Most people are aware of New Mexico’s reputation for superb Mexican and Southwestern cuisine and Native American culture. As if that was not enough, the spectacular mountains of New Mexico create an awe-inspiring backdrop for these cultural and gastronomic attractions. Many of these mountains are home to full-service ski areas. New Mexico’s high altitude environment translates into long, snow-filled seasons.
Ski Resorts in New Mexico
New Mexico has 10 major ski resorts. While some are acceptable for all levels of proficiency, others are best suited to advanced skiers and riders. Some of the ski resorts in New Mexico are more commercialized than others. In general, these tend to be more expensive. Fortunately, affordable rates can be found at the smaller ski areas.
Taos Ski Valley New Mexico
Taos has a prime location in the Carson National Forest, which is located 18 miles from the Town of Taos, New Mexico. Since the ski resort is 2,000 feet higher than the town, you might want to spend a day or so in Taos to acclimate.
The Taos Ski Valley was the brainchild of the legendary Ernie Blake, who dreamed of building a European-style alpine village that was similar to those found in his native Switzerland. Although the terrain at Taos is quite challenging, their special six-day ski clinics have been known to make experts out of intermediates. In fact, the Taos ski school is one of the most prestigious centers in North America. Until 2008, Taos was a skiers-only mountain. Snowboarding is now permitted.
Ski Santa Fe
Ski Santa Fe is located in the Sangre de Cristo Mountains. The resort is 16 miles away from the historic town of Santa Fe. Ski Santa Fe has a base elevation of 10,350 feet which makes it one of the highest ski resorts in North America. Fortunately, Santa Fe is a fascinating city, so spending a few days there to acclimate can make for an interesting vacation. Ski Santa Fe has a fully equipped terrain park, which makes it a popular destination for snowboarders.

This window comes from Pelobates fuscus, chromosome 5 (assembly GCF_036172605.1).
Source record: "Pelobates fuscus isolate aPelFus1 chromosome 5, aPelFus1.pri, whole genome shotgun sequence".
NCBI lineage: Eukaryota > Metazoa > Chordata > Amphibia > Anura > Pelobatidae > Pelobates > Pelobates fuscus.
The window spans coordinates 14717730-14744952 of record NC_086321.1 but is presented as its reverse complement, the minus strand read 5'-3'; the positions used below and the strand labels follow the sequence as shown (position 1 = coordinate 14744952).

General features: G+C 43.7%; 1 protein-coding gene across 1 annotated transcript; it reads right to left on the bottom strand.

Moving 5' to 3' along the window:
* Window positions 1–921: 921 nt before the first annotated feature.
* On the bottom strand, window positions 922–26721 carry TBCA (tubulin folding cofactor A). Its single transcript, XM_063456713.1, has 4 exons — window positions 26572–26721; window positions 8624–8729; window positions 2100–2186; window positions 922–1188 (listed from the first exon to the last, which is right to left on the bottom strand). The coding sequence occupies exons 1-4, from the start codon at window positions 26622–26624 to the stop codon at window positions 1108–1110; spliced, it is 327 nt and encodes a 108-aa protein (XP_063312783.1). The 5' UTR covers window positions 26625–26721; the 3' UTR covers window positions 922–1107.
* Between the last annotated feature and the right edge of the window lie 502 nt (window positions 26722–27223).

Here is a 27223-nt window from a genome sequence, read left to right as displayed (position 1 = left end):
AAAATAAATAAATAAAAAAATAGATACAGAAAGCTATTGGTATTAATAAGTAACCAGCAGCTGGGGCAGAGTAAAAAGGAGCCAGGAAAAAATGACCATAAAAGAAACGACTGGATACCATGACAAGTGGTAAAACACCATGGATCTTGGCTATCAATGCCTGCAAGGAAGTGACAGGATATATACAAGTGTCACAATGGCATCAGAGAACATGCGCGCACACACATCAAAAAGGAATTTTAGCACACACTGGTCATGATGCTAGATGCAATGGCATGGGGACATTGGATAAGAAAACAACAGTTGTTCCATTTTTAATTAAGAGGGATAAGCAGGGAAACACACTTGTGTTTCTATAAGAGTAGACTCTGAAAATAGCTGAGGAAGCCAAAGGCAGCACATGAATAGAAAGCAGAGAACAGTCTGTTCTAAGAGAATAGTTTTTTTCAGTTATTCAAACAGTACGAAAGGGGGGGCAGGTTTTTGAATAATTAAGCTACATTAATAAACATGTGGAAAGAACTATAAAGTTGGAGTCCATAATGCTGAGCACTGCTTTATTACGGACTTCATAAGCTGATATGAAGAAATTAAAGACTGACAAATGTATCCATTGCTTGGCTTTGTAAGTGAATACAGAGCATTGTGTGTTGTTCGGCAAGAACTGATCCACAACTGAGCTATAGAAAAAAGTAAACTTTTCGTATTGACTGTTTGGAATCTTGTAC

Ski Apache is located in Mescalero, New Mexico. The resort has 55 trails, and is situated at an elevation of 11,400 feet. Ski Apache is interesting, because it is actually owned by the Apache Native Americans. The Inn of the Mountain Gods Resort and Casino is also owned by the Apache tribe and offers ski in ski out lodging.
Like Ski Santa Fe, Angel Fire is also located in the Sangre de Cristo Mountains. However, this resort has a strong focus on family programs. The resort boasts a 6,000 square foot Children’s Ski and Snowboard Center which offers a wide variety of programs for kids. Angel Fire also has a full-service cross-country ski area which offers Nordic skis and snowshoe rentals.
However, its kid-friendly programs and cross-country skiing does not mean that Angel Fire is strictly for beginners. In fact, the Back Basin is home to some of New Mexico’s steepest terrain. If you plan to ski the Back Basin, be sure to start a ski fitness program before you go. This terrain can only be accessed by hiking.
Tips for Skiing New Mexico
As mentioned, New Mexico’s high altitude means superb snow conditions. However, if you are traveling from sea level, strenuous activity at elevations of 8,000 to 12,000 feet can be dizzying. Spend the first few days acclimating to the altitude. Visit the shops, galleries, museums and restaurants. While they may be tempting, avoid the Margaritas until you are fully acclimated.